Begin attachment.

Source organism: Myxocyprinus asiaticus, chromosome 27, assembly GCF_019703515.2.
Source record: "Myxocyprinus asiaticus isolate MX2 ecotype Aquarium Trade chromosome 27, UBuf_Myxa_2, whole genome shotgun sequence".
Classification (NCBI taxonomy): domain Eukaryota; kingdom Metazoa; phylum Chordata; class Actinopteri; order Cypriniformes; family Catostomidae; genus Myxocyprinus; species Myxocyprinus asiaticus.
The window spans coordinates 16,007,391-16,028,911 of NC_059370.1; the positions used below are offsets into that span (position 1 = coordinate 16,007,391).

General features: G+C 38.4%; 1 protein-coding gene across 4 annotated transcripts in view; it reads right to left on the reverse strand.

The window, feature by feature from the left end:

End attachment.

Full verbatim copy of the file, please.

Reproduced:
Source organism: Myxocyprinus asiaticus, chromosome 27, assembly GCF_019703515.2.
Source record: "Myxocyprinus asiaticus isolate MX2 ecotype Aquarium Trade chromosome 27, UBuf_Myxa_2, whole genome shotgun sequence".
Classification (NCBI taxonomy): domain Eukaryota; kingdom Metazoa; phylum Chordata; class Actinopteri; order Cypriniformes; family Catostomidae; genus Myxocyprinus; species Myxocyprinus asiaticus.
The window spans coordinates 16,007,391-16,028,911 of NC_059370.1; the positions used below are offsets into that span (position 1 = coordinate 16,007,391).

General features: G+C 38.4%; 1 protein-coding gene across 4 annotated transcripts in view; it reads right to left on the reverse strand.

The window, feature by feature from the left end: